Slice of Life Tuesday: Of Albie and noticing…

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I finished reading Lisa Graff’s book Absolutely Almost  in one sitting – I did not answer the phone, walk the dog, or help myself to a cool drink – even though it was a warm day out there on the porch, and I could have used a cool drink.  I was, of course, captivated by Albie’s story, but what really kept me reading and glued to my spot was the fact that I was also thinking of all the Albies who had passed through my classroom, all the Albies who needed me to pay attention, all the Albies who needed me to show them that I believed in them – so they could believe, too.

albie

Graff’s Albie does things just a bit slower, but he tries just a bit harder – in math, in spelling, in figuring things out. Here’s a passage I read and re-read and teared up over each time:

“I bet no one noticed either that when Mr. Onorato came in for science last year and asked who thought the tall, skinny glass could hold more water than the short, fat one, I was the only kid who raised my hand wrong.  I bet no one noticed, because I raised it really quick, and then I noticed nobody else had their hand up, so I put mine down.  And I sit in the back anyway.

(It was a trick question besides, because both glasses held the same exact amount of water.  Somehow everyone else knew that already.)

I bet no one even noticed I stopped raising my hand in class.

I don’t think that anyone but me notices any of those things. I’m really good at noticing.

I hope I’ll always be a better noticer than everybody else.”(pgs. 28-29)

The Albies I have had learned to be the best noticers: they noticed when it was time to leave the classroom to visit the school nurse, and when it was time to “lose” an assignment.  They noticed the way their classmates avoided making eye contact when it was time to choose partners for projects, and they noticed the tasks they were assigned when they were finally chosen.

And they were especially good at noticing what I noticed.  I think they hoped that I would always be a better noticer than everybody else, too.  They were counting on it.   Because, if I wasn’t noticing, what was the point of showing up every day?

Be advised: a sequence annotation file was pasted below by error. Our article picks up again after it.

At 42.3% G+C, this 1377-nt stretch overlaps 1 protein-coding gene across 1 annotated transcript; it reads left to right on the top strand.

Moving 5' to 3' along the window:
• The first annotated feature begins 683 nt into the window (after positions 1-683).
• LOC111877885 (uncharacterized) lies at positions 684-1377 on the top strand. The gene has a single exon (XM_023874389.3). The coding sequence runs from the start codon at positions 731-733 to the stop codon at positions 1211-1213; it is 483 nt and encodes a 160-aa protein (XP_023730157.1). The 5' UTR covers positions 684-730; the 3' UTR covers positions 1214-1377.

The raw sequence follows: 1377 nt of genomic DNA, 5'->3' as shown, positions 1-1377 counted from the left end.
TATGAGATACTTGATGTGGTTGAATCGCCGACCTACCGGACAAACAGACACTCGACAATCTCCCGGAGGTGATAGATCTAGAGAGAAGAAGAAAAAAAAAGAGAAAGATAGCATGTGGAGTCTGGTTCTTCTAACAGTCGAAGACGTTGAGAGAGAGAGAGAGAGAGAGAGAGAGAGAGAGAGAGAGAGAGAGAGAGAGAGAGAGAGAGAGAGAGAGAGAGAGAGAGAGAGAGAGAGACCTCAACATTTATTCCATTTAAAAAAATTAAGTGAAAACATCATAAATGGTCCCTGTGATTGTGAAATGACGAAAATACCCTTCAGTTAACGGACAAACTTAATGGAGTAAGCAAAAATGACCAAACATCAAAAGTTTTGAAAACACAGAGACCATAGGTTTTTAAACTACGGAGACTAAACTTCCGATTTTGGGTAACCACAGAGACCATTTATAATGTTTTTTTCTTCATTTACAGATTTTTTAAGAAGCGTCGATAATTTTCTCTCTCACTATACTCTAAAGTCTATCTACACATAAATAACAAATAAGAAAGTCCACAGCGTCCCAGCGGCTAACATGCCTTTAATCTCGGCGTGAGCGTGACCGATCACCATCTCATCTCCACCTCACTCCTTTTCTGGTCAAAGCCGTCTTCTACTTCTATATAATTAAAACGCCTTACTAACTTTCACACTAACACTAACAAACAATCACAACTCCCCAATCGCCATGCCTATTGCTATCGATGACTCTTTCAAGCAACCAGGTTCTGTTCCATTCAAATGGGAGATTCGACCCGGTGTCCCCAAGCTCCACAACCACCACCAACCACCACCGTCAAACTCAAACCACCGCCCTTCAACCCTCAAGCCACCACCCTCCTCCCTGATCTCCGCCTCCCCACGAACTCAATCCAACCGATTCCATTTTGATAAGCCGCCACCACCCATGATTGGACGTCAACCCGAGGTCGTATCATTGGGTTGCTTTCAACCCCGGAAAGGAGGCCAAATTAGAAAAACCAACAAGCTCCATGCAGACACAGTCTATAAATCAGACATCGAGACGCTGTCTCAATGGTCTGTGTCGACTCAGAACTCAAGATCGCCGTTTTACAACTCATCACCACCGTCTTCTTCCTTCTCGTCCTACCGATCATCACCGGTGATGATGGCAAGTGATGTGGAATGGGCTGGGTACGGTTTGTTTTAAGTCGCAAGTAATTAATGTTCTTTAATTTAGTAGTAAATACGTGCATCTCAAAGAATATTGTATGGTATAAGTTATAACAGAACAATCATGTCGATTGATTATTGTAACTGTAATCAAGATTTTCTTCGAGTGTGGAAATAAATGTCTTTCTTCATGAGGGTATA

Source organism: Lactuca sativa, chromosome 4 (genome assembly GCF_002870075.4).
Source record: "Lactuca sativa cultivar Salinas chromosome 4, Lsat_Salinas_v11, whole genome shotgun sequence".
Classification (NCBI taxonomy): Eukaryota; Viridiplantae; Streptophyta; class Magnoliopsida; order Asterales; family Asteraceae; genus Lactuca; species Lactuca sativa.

be kind

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18 thoughts on “Slice of Life Tuesday: Of Albie and noticing…

  1. I am reading this book right now too (although I can’t do it in one sitting unfortunately). It is also making me think about all the Albie’s I’ve had in my room and will make me be more observant of my future Albie’s. This is a must read for all teachers!

    Jennifer

  2. Your post is beautiful and I appreciate the connections along with the opportunity that you remind us to reflect on our Albie’s within our classrooms. Your closing is powerful.

  3. Thank you from all the Albie’s you have ever noticed and encouraged. They appreciate it! It is easy to notice the loud ones; not so easy the quiet ones who cause no disturbance and demand no attention – so easily overlooked and forgotten; the teacher’s smile or quiet word of acknowledgment or encouragement can change that life forever.
    I love the quote at the top of your blog, and the one at the end of the post.
    Thank you for sharing such a positive message.

  4. I have it & maybe it should be next. From all I’ve read, I really think that all teachers should be reading this book, Tara. I have a book I so value, out of print but still available, that helps me find ways to make this different. Here is the link: http://amzn.to/1r5Ov6Y. Thanks for sharing more. “And I sit in the back anyway.” heartbreaking to think of a child hiding! Thanks for a beautiful post-should share with Lisa Graff!

  5. Sounds like this is a book I need to check out. We all have had an Albie or two throughout our careers. How easy is is to overlook them with all of the drama that happens every day in a classroom.

  6. Thanks for the beautiful post. I am headed to Oregon next week, and will be visiting my favorite independent book store in the whole word. This book is now on my list. As teachers, as human beings, we all need to become better noticers, and listen with our heart before we speak. Thanks for the reminder.

  7. Oh I love Lisa Graff, and I don’t have this one. What an important point: “… if I wasn’t noticing, what was the point of showing up every day?” Thanks for the book recommendation and the reminder.

  8. What a wonderful post! I am in such a reading slump, but with how you wrote about this book I think it just may be what gets me out of it!

    I am going to come back to this post in a few weeks when a new year begins; it is such an important reminder of what should really be on my mind as a teacher/person.

  9. I just love all the book recommendations that are coming through the blogs at SOL at the moment. I feel like I need a whole book by my side to write them all down. This one will go on my list. Also, I just LOVE your new blog header, I think it is so special.

  10. Thanks for sharing your thoughts about Absolutely Almost, Tara. It has been on my radar, but is now on my list! It’s so important for teachers to read books like this to give us a better understanding of our students’ perspective.

  11. I loved, loved, loved this book for the exact same reasons you did. All the Albies that I’ve had in my room ran through my mind as I read. I am so sad that I won’t have my own class to read it to next year, but am hoping that I can talk some teachers into reading it. I love the quote you shared at the end. I’ve shared that on FB and it’s so very true. It’s important to remember that everyone has struggles even if there’s a smile on their face. Thanks Tara!

  12. Pingback: Celebrate This Week: Beginnings, Volumes and a Milestone | To Read To Write To Be

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